Shrouded in mythology and mystery, and frequently solely the focus of academic and archaeological exploration, the ancient Maya remain relatively misunderstood by contemporary culture-one needs to look no further than the endless array of alarmist 2012-centric texts that topped last year's best-seller lists, or commercialized salves and potions touting antiquated Mayan cures, to experience the general misconceptions about the remarkable civilization first
The article written by Alexis Celeste Bunten called “Sharing culture or selling out?” talks about the theory of “commodified persona” or the “self commodification” of a tourism worker in Sitka and how capitalism has influenced the way a tour guide is presented. Chapter eleven in Charles C. Mann’s book called “1491, New Revelations of the Americas before Columbus” is a slight summary of the second half of the book which talks about how similar Indians were more advanced than the colonists and that we should accept the fact that indigenous people and their societies have influenced American culture.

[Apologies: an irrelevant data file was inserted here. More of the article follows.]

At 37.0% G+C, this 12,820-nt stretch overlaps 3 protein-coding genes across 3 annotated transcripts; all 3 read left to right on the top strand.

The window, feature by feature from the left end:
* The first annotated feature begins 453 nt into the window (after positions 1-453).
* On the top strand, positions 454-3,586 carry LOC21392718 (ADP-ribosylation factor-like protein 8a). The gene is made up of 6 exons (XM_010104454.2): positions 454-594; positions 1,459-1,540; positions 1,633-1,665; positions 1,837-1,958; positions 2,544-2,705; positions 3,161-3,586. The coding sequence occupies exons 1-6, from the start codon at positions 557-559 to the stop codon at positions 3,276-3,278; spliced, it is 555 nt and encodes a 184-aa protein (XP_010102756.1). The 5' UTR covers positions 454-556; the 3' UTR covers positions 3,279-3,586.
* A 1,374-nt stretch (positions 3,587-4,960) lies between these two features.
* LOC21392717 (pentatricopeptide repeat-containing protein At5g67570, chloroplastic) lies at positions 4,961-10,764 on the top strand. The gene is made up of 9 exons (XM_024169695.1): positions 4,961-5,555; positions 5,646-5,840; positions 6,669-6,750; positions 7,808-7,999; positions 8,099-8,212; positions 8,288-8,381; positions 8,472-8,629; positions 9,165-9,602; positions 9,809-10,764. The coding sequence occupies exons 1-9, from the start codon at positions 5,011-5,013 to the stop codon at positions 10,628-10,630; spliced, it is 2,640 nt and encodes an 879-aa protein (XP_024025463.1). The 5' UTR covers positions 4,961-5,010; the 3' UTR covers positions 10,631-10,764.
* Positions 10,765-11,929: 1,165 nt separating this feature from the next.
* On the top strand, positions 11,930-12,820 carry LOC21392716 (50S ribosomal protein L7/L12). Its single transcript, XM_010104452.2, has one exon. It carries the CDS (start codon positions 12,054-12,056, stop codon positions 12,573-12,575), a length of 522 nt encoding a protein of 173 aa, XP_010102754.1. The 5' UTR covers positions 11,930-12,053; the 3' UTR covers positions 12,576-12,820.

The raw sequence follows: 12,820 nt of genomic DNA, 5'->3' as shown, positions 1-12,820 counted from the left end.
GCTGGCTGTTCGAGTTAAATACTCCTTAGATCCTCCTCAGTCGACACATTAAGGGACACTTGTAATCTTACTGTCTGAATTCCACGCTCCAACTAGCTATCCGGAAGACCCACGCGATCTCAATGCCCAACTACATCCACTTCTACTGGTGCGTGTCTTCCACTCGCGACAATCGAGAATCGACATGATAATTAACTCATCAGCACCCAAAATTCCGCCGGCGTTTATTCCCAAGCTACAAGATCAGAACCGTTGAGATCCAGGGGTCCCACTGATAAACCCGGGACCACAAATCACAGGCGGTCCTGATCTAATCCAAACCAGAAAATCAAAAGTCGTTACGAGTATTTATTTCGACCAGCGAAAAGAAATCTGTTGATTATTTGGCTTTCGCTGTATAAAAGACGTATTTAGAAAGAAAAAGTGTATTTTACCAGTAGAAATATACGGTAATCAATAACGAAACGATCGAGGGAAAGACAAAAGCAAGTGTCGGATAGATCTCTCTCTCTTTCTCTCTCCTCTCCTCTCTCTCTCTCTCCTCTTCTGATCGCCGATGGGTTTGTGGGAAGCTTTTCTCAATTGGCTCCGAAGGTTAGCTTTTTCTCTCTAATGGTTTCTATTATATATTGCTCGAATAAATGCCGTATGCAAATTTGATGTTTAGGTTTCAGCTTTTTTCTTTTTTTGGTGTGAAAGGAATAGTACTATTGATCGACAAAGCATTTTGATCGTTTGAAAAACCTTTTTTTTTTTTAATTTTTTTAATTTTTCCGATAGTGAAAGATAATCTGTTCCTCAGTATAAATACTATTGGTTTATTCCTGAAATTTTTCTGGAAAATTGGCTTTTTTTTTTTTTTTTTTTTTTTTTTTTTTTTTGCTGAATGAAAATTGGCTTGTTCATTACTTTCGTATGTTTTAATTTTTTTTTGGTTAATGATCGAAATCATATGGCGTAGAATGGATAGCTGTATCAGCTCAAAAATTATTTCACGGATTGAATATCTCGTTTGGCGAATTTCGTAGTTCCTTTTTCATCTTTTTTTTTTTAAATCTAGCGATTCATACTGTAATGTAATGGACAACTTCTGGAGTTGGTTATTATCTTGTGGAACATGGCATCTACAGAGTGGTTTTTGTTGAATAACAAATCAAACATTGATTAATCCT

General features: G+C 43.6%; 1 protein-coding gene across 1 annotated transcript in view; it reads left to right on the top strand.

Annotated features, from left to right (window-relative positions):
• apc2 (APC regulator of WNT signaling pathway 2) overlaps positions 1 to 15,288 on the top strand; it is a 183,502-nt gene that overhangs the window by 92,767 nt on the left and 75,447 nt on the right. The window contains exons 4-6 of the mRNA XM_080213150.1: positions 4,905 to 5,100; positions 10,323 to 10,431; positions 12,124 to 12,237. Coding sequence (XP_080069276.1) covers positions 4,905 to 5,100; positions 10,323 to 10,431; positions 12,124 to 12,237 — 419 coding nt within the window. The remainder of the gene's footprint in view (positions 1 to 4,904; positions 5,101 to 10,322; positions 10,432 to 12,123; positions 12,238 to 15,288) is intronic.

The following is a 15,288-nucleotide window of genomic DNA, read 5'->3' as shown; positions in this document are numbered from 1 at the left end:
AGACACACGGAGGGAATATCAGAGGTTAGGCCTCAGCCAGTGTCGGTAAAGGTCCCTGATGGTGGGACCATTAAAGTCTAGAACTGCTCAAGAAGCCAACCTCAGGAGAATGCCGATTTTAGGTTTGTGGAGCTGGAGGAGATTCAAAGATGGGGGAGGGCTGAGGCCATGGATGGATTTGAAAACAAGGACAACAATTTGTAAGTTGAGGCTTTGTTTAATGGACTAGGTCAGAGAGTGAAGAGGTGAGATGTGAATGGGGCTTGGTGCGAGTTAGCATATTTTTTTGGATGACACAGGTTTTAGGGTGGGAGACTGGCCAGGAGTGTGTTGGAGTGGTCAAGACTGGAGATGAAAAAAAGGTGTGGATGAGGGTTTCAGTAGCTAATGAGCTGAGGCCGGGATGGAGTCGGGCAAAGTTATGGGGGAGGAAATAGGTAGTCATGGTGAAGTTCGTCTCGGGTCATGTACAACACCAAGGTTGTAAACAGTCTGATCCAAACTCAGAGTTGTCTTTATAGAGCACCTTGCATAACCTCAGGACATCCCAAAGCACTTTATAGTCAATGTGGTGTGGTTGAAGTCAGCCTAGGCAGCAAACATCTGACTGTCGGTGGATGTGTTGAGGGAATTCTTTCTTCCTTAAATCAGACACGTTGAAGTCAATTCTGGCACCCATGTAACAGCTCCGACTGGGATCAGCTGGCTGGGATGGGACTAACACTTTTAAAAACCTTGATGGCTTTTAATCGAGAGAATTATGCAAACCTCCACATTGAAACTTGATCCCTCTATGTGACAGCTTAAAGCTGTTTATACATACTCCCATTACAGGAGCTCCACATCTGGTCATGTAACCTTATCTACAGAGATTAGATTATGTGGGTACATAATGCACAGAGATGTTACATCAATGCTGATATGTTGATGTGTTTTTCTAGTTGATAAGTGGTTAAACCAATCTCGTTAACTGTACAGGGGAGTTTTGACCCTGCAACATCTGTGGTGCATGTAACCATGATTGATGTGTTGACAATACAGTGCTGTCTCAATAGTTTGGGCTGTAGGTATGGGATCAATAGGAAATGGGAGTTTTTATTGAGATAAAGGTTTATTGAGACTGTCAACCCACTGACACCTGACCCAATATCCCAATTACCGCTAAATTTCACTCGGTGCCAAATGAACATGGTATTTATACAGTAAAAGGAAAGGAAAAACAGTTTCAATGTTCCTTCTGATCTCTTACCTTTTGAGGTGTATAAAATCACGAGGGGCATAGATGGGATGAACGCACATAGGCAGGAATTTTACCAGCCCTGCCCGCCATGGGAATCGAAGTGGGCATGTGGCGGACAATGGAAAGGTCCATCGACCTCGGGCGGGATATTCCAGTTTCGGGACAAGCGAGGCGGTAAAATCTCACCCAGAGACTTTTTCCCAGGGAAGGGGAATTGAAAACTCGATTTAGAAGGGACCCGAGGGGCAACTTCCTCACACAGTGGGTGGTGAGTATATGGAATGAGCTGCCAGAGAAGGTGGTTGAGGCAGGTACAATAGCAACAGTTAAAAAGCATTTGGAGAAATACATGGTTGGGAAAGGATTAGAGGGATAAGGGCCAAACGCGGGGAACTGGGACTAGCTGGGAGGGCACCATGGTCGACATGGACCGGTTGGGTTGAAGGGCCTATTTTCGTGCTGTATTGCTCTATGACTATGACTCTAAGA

The media has christened this event as the “end of the world” and although many scholars stress that the end of the 13th Maya Calendar this does not mean catastrophe, it is still considered an international phenomenon for the predicated results of mass destruction will affect the entire human race (Allsop, 2012). The social institute of the media has capitalized on the world’s obsession with death with the portrayal of this apocalypse through books, internet blogs and articles, movies, and commentaries. The movie “2012” depicting the shattering events in the year 2012, for example, generated a worldwide lifetime gross of $766,812,167 (Nash Information Systems, LLC, n.d.). Interest is rising in this fascinating prediction and more people will head off to Middle American to obtain information about the Mayans. Consequently, it is not surprising that Mexico, primary home of the Mayan Civilization, would also take advantage of and benefit from this event.